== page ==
BRIEF DESCRIPTION OF THE DRAWINGS

For a better understanding For a better understanding of the invention and to show how it may be performed, embodiments thereof will now be described, by way of non-limiting example only, with reference to the accompanying drawings.

FIG. 1 is a part cross-sectional view of a cutting tip and a pick body prior to assembly.

FIG. 2 illustrates the cutting tip and pick body of FIG. 1 in an assembled condition.

DETAILED DESCRIPTION OF THE PREFERRED EMBODIMENTS

According to the present invention, there is provided a cutting pick formed of a cutting tip of one material which is fixed to a pick body of another material, the pick body including a generally cylindrical cavity for receipt of a generally cylindrical anchor portion of the tip, the tip including a coating bonded to the cylindrical outer surface of the anchor portion, the internal diameter of the cavity being greater than the external diameter of the coated anchor portion to leave an annulus between the cylindrical outer surface of the coated anchor portion and the facing wall of the cavity when the anchor portion is received within the cavity, the pick body being of a metal material having a greater coefficient of thermal expansion than the material of the cutting tip, the method of forming the cutting pick comprising the steps of, in any order:

(i) inserting the coated anchor portion into the cavity;

(ii) heating the tip, and the portion of the pick body defining the cavity;

(iii) introducing molten metal into the cavity, the metal being one which is selected to bond to each of the coating applied to the anchor portion and the cavity wall upon solidification of the metal,

and thereafter comprising:

(iv) cooling the tip and the pick body defining the cavity, so that:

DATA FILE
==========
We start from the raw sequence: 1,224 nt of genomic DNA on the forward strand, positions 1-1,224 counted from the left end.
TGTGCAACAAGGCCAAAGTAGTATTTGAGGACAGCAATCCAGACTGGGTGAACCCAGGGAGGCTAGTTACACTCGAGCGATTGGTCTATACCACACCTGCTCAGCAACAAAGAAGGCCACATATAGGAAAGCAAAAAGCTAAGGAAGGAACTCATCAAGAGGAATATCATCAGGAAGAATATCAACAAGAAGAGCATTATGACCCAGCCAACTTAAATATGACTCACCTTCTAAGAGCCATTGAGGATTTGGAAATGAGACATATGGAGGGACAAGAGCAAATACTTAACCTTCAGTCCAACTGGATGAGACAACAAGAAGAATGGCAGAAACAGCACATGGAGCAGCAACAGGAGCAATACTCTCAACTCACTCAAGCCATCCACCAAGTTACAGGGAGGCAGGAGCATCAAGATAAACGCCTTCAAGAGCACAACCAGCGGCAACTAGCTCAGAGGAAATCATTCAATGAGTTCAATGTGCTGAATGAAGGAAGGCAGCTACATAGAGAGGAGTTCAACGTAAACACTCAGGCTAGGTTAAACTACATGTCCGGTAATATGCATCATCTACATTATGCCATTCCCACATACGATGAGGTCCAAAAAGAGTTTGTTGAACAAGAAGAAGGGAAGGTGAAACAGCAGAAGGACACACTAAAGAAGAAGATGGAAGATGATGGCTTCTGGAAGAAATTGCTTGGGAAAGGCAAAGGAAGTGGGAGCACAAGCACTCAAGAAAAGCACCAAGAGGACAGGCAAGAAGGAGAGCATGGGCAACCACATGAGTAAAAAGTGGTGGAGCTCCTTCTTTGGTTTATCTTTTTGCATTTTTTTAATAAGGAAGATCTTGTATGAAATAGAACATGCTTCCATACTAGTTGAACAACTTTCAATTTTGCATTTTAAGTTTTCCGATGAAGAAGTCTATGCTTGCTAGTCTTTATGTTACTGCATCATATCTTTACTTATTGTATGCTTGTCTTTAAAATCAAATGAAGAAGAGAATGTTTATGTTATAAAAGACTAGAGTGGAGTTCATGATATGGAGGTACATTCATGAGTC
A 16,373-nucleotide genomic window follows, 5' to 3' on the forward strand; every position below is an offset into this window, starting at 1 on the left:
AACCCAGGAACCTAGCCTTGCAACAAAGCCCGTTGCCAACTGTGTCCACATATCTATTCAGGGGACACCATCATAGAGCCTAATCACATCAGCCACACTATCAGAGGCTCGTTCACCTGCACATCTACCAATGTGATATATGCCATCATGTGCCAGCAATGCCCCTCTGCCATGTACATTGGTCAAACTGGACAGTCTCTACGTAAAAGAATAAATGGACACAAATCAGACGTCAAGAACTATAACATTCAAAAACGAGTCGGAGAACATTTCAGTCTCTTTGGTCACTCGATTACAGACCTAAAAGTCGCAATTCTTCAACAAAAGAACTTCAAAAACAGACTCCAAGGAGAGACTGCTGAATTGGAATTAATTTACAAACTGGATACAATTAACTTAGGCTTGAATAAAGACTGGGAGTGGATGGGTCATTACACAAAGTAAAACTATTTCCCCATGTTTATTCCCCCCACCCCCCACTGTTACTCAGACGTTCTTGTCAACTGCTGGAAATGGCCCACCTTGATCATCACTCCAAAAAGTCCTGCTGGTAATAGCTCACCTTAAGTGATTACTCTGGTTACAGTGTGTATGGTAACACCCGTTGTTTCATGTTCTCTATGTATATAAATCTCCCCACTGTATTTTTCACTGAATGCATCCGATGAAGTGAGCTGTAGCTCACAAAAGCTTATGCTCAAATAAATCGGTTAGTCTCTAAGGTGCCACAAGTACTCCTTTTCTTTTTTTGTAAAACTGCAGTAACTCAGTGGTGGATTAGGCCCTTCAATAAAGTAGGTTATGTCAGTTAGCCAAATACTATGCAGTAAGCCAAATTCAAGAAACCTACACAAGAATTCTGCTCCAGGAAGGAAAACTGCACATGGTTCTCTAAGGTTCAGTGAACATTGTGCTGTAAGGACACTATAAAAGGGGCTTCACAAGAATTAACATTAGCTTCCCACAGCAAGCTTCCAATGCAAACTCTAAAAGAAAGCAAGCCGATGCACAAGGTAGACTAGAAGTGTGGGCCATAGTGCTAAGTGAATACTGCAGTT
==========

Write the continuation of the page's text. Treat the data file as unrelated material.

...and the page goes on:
• (a) the molten metal solidifies; and
    • (b) the pick body portion defining the cavity contracts exerting sufficient pressure on the solidified metal to press the metal against the surface of the anchor portion to fix the tip to the pick body.

The invention is particularly suitable for tips made of SiC-D, by selection of a suitable coating which facilitates proper bonding of the molten metal to the anchor portion of the tip. This alleviates the previous problems associated with bonding of brazes and solders to SiC-D, because the coating which is selected is one which is compatible for attachment to the surface of the anchor portion, as well as for bonding to the molten metal upon solidification thereof. Moreover, the coating can be applied over the full surface of the anchor portion or the portion of the surface which is required for secure fixing of the cutting tip to the pick body. This facilitates an even bonding engagement between the SiC-D anchor portion and the molten metal. This distinguishes the present invention from other bonding techniques employed for SiC-D tips, such as brazing and soldering, which provide inferior bonding with the anchor portion. In such techniques, bonding may occur over certain surface sections of the anchor portion but not over the entire surface that is required. Such uneven bonding can result in an uneven pressure distribution over the surface of the anchor portion during a cutting operation and that can cause the anchor portion to fail by fracture. The invention can apply to other tip materials as well and in particular, the invention could apply to tips of tungsten carbide or silicon carbide.